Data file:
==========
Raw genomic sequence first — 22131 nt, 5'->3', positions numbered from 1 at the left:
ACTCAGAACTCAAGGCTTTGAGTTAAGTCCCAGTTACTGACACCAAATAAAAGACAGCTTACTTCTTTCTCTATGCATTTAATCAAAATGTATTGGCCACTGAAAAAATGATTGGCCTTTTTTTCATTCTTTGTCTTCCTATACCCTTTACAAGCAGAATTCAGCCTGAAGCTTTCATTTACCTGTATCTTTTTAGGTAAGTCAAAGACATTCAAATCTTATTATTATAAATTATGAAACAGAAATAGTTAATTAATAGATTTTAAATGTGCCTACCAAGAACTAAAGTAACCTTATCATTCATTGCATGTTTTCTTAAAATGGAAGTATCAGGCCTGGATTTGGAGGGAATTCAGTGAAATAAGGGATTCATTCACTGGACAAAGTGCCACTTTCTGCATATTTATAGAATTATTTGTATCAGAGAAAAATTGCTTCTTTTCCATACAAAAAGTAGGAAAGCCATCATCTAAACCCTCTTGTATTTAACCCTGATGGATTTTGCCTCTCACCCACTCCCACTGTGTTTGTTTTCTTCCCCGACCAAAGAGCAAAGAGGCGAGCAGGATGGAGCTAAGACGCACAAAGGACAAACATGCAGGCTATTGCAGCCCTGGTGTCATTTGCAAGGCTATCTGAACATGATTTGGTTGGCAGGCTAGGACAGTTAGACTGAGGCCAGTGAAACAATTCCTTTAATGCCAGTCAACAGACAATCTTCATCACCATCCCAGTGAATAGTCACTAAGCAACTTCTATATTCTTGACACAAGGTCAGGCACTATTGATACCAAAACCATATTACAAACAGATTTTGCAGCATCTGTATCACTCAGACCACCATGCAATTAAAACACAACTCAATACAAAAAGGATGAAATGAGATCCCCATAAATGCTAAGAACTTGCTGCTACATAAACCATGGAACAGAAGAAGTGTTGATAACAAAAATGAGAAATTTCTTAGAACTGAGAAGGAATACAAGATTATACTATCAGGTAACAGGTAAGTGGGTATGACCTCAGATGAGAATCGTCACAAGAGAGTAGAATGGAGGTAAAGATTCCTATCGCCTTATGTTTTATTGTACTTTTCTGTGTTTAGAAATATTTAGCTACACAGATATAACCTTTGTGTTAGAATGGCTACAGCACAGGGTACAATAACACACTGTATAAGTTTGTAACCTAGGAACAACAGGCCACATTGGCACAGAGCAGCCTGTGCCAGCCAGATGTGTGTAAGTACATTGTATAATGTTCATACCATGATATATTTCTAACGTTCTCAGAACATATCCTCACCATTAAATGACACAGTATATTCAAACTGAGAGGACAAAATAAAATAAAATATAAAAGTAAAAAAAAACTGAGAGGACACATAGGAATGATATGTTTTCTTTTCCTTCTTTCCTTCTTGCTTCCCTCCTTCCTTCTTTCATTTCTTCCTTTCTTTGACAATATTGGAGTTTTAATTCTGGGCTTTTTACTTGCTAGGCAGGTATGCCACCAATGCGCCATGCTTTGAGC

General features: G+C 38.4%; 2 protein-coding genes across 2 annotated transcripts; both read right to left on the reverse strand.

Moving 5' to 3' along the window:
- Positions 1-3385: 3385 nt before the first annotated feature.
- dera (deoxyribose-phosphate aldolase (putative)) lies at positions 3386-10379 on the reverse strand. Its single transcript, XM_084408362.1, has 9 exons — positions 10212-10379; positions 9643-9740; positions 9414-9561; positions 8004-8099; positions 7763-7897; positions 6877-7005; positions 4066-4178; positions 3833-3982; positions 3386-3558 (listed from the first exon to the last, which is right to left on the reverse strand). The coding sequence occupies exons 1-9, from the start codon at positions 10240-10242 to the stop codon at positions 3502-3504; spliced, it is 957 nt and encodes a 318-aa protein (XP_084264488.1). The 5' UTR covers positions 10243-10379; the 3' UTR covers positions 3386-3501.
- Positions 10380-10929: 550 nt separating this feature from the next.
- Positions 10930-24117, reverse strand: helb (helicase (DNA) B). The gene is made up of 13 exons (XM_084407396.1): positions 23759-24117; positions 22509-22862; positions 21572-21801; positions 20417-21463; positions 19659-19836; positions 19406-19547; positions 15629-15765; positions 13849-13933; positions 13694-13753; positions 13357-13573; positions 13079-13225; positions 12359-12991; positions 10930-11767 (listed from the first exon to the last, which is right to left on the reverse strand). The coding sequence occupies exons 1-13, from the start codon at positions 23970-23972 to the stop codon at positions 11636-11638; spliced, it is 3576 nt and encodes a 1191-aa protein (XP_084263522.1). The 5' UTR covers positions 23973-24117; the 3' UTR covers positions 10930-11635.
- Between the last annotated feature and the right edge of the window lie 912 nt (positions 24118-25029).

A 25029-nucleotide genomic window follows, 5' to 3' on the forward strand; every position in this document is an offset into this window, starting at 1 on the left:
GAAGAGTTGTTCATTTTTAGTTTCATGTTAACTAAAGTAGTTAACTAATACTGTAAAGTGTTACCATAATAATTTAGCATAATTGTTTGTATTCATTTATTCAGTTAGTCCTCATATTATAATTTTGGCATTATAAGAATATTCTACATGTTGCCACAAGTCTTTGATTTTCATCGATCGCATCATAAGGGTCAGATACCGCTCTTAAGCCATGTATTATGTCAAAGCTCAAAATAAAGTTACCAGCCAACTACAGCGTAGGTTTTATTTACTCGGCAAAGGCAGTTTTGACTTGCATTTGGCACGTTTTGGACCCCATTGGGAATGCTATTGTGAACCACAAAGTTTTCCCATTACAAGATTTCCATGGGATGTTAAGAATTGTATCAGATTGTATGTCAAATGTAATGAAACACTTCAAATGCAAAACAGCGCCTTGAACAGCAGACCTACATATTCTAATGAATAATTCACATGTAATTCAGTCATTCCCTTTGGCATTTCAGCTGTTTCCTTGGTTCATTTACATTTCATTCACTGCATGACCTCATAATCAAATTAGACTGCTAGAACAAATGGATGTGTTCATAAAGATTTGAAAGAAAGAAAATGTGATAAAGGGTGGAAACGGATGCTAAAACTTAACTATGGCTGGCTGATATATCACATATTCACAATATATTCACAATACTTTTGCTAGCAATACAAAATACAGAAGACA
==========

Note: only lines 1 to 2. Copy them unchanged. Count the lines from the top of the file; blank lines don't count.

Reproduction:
Raw genomic sequence first — 22131 nt, 5'->3', positions numbered from 1 at the left:
ACTCAGAACTCAAGGCTTTGAGTTAAGTCCCAGTTACTGACACCAAATAAAAGACAGCTTACTTCTTTCTCTATGCATTTAATCAAAATGTATTGGCCACTGAAAAAATGATTGGCCTTTTTTTCATTCTTTGTCTTCCTATACCCTTTACAAGCAGAATTCAGCCTGAAGCTTTCATTTACCTGTATCTTTTTAGGTAAGTCAAAGACATTCAAATCTTATTATTATAAATTATGAAACAGAAATAGTTAATTAATAGATTTTAAATGTGCCTACCAAGAACTAAAGTAACCTTATCATTCATTGCATGTTTTCTTAAAATGGAAGTATCAGGCCTGGATTTGGAGGGAATTCAGTGAAATAAGGGATTCATTCACTGGACAAAGTGCCACTTTCTGCATATTTATAGAATTATTTGTATCAGAGAAAAATTGCTTCTTTTCCATACAAAAAGTAGGAAAGCCATCATCTAAACCCTCTTGTATTTAACCCTGATGGATTTTGCCTCTCACCCACTCCCACTGTGTTTGTTTTCTTCCCCGACCAAAGAGCAAAGAGGCGAGCAGGATGGAGCTAAGACGCACAAAGGACAAACATGCAGGCTATTGCAGCCCTGGTGTCATTTGCAAGGCTATCTGAACATGATTTGGTTGGCAGGCTAGGACAGTTAGACTGAGGCCAGTGAAACAATTCCTTTAATGCCAGTCAACAGACAATCTTCATCACCATCCCAGTGAATAGTCACTAAGCAACTTCTATATTCTTGACACAAGGTCAGGCACTATTGATACCAAAACCATATTACAAACAGATTTTGCAGCATCTGTATCACTCAGACCACCATGCAATTAAAACACAACTCAATACAAAAAGGATGAAATGAGATCCCCATAAATGCTAAGAACTTGCTGCTACATAAACCATGGAACAGAAGAAGTGTTGATAACAAAAATGAGAAATTTCTTAGAACTGAGAAGGAATACAAGATTATACTATCAGGTAACAGGTAAGTGGGTATGACCTCAGATGAGAATCGTCACAAGAGAGTAGAATGGAGGTAAAGATTCCTATCGCCTTATGTTTTATTGTACTTTTCTGTGTTTAGAAATATTTAGCTACACAGATATAACCTTTGTGTTAGAATGGCTACAGCACAGGGTACAATAACACACTGTATAAGTTTGTAACCTAGGAACAACAGGCCACATTGGCACAGAGCAGCCTGTGCCAGCCAGATGTGTGTAAGTACATTGTATAATGTTCATACCATGATATATTTCTAACGTTCTCAGAACATATCCTCACCATTAAATGACACAGTATATTCAAACTGAGAGGACAAAATAAAATAAAATATAAAAGTAAAAAAAAACTGAGAGGACACATAGGAATGATATGTTTTCTTTTCCTTCTTTCCTTCTTGCTTCCCTCCTTCCTTCTTTCATTTCTTCCTTTCTTTGACAATATTGGAGTTTTAATTCTGGGCTTTTTACTTGCTAGGCAGGTATGCCACCAATGCGCCATGCTTTGAGC